The Nasdaq fell 58.50 to 3,400.98 on low volume, and the Standard & Poor's 500 index dropped 1.85 to 1,420.60.
The ratio between the stocks that advanced and declined on the Nasdaq was about even as 157 stocks set new lows compared with the 44 that set new highs and the 613 companies that remained unchanged.
The Dow Jones industrial average fell 4.80 to close at 10,522.33 led by Hewlett-Packard and IBM.
At the end of regular trading, Intel closed down $1.06 at $124.69. Microsoft also dropped 81 cents to $62.56.
Microsoft responded to the government for the last time before a federal judge rules in the landmark antitrust trial, which could come as early as tomorrow. The decision sets the stage for a potentially drawn-out appeal.
The CNET tech index lost 53.70 to close at 2,574.83, dragged down by shares of Qualcomm. Losers edged out winners, with 68 of the 99 stocks in the index falling, 29 rising and two remaining unchanged.
Qualcom fell $10, or 13 percent, to $66.38 on a volume of 54.6 million shares making it the most actively traded stock on the Nasdaq. VoiceStream Wireless also fell $5.38 to $114.50.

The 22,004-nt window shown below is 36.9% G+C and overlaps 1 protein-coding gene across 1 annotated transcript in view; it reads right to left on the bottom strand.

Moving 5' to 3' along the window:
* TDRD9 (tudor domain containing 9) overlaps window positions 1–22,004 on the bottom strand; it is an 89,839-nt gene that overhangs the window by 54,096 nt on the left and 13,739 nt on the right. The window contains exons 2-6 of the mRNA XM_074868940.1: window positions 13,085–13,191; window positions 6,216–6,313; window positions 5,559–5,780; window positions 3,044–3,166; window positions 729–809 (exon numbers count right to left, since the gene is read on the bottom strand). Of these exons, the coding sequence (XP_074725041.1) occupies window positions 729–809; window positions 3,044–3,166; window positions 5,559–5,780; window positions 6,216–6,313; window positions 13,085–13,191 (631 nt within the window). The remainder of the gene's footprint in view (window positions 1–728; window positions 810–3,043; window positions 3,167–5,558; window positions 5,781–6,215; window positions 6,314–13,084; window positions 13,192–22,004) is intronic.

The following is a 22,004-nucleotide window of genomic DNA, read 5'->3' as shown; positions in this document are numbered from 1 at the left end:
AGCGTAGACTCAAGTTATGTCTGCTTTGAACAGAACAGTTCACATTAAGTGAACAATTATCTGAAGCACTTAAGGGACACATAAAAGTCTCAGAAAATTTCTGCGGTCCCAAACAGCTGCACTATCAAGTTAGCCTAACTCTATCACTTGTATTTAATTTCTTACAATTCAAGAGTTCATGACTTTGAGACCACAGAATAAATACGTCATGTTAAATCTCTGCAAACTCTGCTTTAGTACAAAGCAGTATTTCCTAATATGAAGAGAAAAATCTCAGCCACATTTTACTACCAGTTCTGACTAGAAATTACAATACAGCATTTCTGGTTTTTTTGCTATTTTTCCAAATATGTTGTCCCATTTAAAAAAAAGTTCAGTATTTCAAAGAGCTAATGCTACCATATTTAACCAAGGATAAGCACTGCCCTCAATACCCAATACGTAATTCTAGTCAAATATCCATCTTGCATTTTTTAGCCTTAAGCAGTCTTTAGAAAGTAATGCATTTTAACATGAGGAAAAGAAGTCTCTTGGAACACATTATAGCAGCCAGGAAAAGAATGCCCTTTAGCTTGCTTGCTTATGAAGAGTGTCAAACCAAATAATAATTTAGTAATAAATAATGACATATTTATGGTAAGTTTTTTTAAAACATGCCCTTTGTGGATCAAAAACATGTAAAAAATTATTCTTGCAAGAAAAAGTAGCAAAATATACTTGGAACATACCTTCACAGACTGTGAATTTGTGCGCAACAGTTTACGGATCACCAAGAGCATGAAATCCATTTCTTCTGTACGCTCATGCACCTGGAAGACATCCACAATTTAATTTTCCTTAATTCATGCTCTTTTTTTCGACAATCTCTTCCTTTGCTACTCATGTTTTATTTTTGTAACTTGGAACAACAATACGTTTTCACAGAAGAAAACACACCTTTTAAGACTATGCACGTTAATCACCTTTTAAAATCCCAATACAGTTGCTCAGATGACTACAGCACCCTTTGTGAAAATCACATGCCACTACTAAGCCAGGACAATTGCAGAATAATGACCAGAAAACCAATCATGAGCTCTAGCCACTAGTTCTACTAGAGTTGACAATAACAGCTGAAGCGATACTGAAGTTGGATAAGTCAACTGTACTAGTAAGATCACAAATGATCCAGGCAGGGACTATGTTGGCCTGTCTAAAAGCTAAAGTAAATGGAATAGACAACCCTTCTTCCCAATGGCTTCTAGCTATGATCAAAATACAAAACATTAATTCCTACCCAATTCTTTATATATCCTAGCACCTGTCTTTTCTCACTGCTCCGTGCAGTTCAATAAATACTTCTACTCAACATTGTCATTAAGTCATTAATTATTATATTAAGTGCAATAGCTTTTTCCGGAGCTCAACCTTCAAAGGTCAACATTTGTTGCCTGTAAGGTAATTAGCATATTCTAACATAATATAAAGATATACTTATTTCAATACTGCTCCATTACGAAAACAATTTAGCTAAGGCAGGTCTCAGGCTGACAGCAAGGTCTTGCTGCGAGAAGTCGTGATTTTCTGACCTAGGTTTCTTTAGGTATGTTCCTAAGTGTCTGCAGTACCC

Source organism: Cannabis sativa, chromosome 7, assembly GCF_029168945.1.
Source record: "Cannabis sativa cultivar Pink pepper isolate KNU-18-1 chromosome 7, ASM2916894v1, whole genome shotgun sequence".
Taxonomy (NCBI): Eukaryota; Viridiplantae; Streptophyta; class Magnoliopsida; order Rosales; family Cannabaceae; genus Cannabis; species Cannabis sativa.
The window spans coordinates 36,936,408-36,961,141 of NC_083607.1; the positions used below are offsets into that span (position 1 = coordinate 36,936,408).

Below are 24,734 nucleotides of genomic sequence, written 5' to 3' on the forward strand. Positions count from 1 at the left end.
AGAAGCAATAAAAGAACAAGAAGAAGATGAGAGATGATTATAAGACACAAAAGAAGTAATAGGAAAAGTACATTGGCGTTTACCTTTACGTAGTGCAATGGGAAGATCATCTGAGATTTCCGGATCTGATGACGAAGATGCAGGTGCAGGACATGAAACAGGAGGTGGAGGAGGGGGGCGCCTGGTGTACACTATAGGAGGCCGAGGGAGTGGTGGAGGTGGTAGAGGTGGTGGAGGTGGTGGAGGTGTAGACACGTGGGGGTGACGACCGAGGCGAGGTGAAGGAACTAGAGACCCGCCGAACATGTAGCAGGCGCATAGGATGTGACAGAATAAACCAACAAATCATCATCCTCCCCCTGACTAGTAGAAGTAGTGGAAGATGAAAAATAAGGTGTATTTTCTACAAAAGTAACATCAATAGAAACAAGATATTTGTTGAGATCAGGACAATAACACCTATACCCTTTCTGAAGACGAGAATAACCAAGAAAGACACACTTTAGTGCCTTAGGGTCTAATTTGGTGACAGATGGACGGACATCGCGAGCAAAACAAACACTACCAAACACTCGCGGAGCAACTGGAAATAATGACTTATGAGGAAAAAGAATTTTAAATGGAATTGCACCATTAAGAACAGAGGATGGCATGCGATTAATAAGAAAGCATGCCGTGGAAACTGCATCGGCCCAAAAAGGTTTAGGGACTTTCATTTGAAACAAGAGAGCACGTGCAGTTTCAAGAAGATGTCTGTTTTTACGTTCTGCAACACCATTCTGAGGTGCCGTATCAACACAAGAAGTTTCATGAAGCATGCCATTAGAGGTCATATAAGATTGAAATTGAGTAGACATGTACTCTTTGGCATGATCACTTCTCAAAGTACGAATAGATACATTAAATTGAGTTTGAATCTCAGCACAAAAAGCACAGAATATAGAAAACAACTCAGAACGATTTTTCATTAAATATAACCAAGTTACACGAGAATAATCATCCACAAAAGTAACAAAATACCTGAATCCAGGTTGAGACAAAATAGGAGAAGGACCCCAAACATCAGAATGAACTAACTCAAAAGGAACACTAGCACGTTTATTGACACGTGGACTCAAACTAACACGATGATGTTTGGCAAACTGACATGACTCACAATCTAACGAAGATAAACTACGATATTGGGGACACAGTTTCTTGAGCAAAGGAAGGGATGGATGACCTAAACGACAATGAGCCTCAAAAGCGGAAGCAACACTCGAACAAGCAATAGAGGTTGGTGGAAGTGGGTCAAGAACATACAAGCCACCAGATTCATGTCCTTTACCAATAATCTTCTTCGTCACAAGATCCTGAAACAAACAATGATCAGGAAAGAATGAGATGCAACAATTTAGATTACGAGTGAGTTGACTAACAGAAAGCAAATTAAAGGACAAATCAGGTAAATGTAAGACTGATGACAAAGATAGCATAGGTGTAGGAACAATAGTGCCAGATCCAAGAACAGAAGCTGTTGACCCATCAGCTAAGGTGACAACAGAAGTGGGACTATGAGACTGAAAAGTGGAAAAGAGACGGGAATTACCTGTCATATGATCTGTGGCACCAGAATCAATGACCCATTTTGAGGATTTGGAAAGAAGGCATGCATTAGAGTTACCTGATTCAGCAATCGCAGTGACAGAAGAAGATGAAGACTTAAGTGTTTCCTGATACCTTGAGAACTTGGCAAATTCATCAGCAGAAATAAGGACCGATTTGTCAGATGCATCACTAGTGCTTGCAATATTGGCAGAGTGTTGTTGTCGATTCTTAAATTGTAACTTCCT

An analyst said Qualcomm's wireless phone technology will not be used by China United Telecommunications in a new network until next year.
Of the 18 sectors tracked, e-tailers posted the sharpest drops, falling about 4 percent. Computer-assisted design and manufacturing companies were the day's largest gainers, climbing nearly 2 percent.
On the upside, Parametric technology rose $1.13, or about 12 percent, to $10.63 and Unisys rose $1.75 to $27.13.
The Philadelphia semiconductor index fell 11.87 to 998.43, led by chip designer Rambus, which fell $12 to $176.25.
An industry group said worldwide sales of semiconductors will rise 31 percent this year and will continue to rise for the next few years on brisk demand.
Lucent Technologies, the world's biggest maker of telecommunications equipment, said today it would buy fiber-optical networking equipment company Chromatis Networks for $4.5 billion in stock. Lucent fell 38 cents to $57.38.
In a move to boost its wireless strategy, popular handheld maker Palm acquired Anyday.com, a company that manages personal calendar services online, in a cash and stock deal valued at $80 million. Palm shares fell $1 to $23.
Financially troubled business software maker Baan agreed today to sell its operations to Invensys, a U.K. automation equipment maker, in a deal worth 762 million euros ($708 million). Baan fell $1.44, or 34 percent, to $2.75.